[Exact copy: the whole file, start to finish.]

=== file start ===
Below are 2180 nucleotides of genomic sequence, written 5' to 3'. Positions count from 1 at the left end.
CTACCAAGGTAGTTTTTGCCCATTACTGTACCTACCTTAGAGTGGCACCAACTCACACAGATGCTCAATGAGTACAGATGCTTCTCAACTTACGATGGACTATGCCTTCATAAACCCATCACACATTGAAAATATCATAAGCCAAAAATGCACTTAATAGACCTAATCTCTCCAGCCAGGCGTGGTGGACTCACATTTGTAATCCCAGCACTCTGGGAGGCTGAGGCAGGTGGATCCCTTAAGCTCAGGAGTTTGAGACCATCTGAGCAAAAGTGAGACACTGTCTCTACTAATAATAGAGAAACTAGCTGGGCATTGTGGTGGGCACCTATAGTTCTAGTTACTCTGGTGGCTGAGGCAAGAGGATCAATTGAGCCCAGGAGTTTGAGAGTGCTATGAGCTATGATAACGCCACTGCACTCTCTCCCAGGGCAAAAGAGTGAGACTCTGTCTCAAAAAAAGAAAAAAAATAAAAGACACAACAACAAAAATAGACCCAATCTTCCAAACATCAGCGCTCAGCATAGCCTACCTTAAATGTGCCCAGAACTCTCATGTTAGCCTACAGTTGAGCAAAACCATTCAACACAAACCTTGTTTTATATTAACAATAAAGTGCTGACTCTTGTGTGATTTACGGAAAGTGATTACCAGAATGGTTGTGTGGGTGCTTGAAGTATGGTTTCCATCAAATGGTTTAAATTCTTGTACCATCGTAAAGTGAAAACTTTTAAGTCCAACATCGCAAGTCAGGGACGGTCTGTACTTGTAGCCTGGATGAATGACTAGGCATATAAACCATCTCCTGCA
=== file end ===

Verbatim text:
Below are 2180 nucleotides of genomic sequence, written 5' to 3'. Positions count from 1 at the left end.
CTACCAAGGTAGTTTTTGCCCATTACTGTACCTACCTTAGAGTGGCACCAACTCACACAGATGCTCAATGAGTACAGATGCTTCTCAACTTACGATGGACTATGCCTTCATAAACCCATCACACATTGAAAATATCATAAGCCAAAAATGCACTTAATAGACCTAATCTCTCCAGCCAGGCGTGGTGGACTCACATTTGTAATCCCAGCACTCTGGGAGGCTGAGGCAGGTGGATCCCTTAAGCTCAGGAGTTTGAGACCATCTGAGCAAAAGTGAGACACTGTCTCTACTAATAATAGAGAAACTAGCTGGGCATTGTGGTGGGCACCTATAGTTCTAGTTACTCTGGTGGCTGAGGCAAGAGGATCAATTGAGCCCAGGAGTTTGAGAGTGCTATGAGCTATGATAACGCCACTGCACTCTCTCCCAGGGCAAAAGAGTGAGACTCTGTCTCAAAAAAAGAAAAAAAATAAAAGACACAACAACAAAAATAGACCCAATCTTCCAAACATCAGCGCTCAGCATAGCCTACCTTAAATGTGCCCAGAACTCTCATGTTAGCCTACAGTTGAGCAAAACCATTCAACACAAACCTTGTTTTATATTAACAATAAAGTGCTGACTCTTGTGTGATTTACGGAAAGTGATTACCAGAATGGTTGTGTGGGTGCTTGAAGTATGGTTTCCATCAAATGGTTTAAATTCTTGTACCATCGTAAAGTGAAAACTTTTAAGTCCAACATCGCAAGTCAGGGACGGTCTGTACTTGTAGCCTGGATGAATGACTAGGCATATAAACCATCTCCTGCA